The beauty of artisan bread is that it’s often no-knead, and this book calls to the laziness in all of us. Even the most inexperienced baker can make this happen. Add some olive oil, herbs, tomatoes and garlic and you can impress the socks off anyone. The dough itself has a looser crumb with inconsistent air pockets, which is desirable in an artisan bread.

It’s another one of those recipes on a long long list of others that lets you make it anything you want it to be. In the spirit of being cozy indoors, I resorted to ingredients that are familiar, classic and easily enjoyed by every taste bud around.

DOUGH: (makes 2)

1 3/4 c. lukewarm water

1/8 c. olive oil

1/2 T. Yeast

3/4 T. Kosher salt

1 T. sugar

3 3/4 c. all-purpose flour


Halved grape tomatoes

Fresh rosemary

Minced garlic

Sea salt

Shredded parmesan

  1. The book uses a method they call dump and stir. To a stand mixer with the dough hook attachment, add the water and yeast. Measure out the rest of the ingredients and add those in too. Mix on medium speed until fully combined.
  2. Cover the mixer bowl and let sit 2 hours. It won’t rise as much as other doughs, but should look activated.
  3. After the two hours, dump onto floured surface and rotate into a ball. Transfer to a floured pizza stone or baking sheet. Flatten the ball into a disc gently with your fingers about 1/2 inch thick. Let rest for 20 minutes.
  4. Using your fingers again, gently push the dough further out until it is half the original thickness. Scatter the toppings to your own taste over the top and let rest and rise for 20 minutes. During this time, preheat the oven.
  5. Bake for 15-25 minutes until golden brown. The time will depend on the thickness of your bread. Mine took 18 minutes total.



If you’re watching the clock while your bread rises like I was, you can make up a batch of this. It’s refreshing and a definite step away from the typical cola you might have in your fridge. It’s simply rosemary, honey, crushed ginger and soda water. The recipe is for one glass so, if you love it, increase the portions and make a pitcher.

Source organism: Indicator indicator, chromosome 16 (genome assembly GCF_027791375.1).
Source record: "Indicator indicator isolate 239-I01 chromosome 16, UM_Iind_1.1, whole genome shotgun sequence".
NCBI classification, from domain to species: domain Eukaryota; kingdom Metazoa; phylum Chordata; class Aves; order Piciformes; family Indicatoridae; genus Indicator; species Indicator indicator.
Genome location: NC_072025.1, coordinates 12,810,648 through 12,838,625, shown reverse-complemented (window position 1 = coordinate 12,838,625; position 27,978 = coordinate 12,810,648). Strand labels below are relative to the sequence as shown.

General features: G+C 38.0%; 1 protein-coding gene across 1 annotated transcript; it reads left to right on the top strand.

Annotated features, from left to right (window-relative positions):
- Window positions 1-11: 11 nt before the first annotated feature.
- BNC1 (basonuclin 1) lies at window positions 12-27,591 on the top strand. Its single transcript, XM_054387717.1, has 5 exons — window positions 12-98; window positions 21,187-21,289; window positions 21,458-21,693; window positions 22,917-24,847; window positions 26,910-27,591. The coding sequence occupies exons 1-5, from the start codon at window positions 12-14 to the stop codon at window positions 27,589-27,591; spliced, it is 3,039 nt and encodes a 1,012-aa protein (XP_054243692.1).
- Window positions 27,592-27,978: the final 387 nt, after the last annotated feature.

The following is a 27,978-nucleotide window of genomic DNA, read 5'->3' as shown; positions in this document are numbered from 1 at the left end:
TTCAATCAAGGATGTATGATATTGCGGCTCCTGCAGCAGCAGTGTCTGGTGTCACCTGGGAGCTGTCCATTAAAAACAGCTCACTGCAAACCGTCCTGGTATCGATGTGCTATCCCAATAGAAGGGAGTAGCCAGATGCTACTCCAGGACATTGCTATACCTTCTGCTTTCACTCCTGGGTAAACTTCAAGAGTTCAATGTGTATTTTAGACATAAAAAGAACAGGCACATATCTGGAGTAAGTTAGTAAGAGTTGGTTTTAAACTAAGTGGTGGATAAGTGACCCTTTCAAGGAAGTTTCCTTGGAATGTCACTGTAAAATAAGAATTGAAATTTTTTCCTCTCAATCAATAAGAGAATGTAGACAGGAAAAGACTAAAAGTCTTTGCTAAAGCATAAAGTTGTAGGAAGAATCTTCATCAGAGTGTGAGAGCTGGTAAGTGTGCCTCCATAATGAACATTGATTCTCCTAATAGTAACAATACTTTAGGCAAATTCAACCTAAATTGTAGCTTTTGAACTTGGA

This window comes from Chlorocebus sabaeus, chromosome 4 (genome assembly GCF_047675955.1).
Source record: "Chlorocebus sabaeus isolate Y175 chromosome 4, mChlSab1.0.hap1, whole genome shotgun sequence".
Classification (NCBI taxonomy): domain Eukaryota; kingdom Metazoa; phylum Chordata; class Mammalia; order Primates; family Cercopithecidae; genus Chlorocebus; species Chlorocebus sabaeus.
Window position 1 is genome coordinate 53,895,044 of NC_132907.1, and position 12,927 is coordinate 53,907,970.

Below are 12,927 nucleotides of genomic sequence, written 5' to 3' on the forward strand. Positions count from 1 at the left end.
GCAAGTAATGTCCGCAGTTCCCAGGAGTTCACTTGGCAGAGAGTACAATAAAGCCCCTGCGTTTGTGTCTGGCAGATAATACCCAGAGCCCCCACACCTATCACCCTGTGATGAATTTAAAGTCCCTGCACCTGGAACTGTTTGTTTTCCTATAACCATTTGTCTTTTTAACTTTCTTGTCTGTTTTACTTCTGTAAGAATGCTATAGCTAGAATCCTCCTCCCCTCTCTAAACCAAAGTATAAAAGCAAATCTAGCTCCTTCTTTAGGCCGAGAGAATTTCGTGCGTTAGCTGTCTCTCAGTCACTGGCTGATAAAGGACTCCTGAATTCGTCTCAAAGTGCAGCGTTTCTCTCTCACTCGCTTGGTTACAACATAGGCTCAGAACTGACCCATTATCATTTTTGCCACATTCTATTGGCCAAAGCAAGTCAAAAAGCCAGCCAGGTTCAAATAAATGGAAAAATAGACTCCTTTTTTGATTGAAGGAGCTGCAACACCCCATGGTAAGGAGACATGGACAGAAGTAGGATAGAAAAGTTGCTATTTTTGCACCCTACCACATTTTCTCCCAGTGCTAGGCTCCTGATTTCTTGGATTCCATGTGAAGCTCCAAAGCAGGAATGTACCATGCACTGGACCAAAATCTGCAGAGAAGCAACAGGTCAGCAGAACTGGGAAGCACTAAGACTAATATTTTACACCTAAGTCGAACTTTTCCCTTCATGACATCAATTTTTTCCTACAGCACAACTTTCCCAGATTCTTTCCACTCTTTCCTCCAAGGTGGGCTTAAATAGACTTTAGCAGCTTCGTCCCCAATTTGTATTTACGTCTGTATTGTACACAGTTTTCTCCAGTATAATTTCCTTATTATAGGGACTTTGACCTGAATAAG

1 sprig of rosemary

1 thumb size piece of ginger, crushed or pressed with your palm

1 star of anise

2 T. raw honey

2 T. hot water

soda water


  1. In the cup that you want to drink out of, combine everything but the soda and ice. Let the honey dissolve in the hot water.
  2. Add ice and soda water.
  3. Drink!


Winter Squash Pizza w/ Whole Wheat Crust


There’s been an absence of savory flavors around here and it’s about time I fix that before I one, go into a comatose or two, get diabetes. In an effort to avoid either situation, I made pizza. A healthy(ish) pizza to boot!

For Thanksgiving last year, I was still in Thailand. There wasn’t a turkey in sight at the store so, I settled for something a little less traditional, pumpkin lasagna. It was my way of bringing Fall to a tireless streak of tropical weather. And ya know what? It was delicious. I mentally filed my sauce recipe away for another day and today is the day. I made a few switcheroos this time around but it’s just as good.

The flavors here are classic cold weather flavors and since it’s winter and anything above 60 degrees is cold to my tropically adjusted body, this seemed ideal. In my post about soda bread, I mentioned a book called Artisan Bread in Five Minutes a Day. The crust used for this is from their master recipe. If you don’t own this book, own it. You won’t be sorry.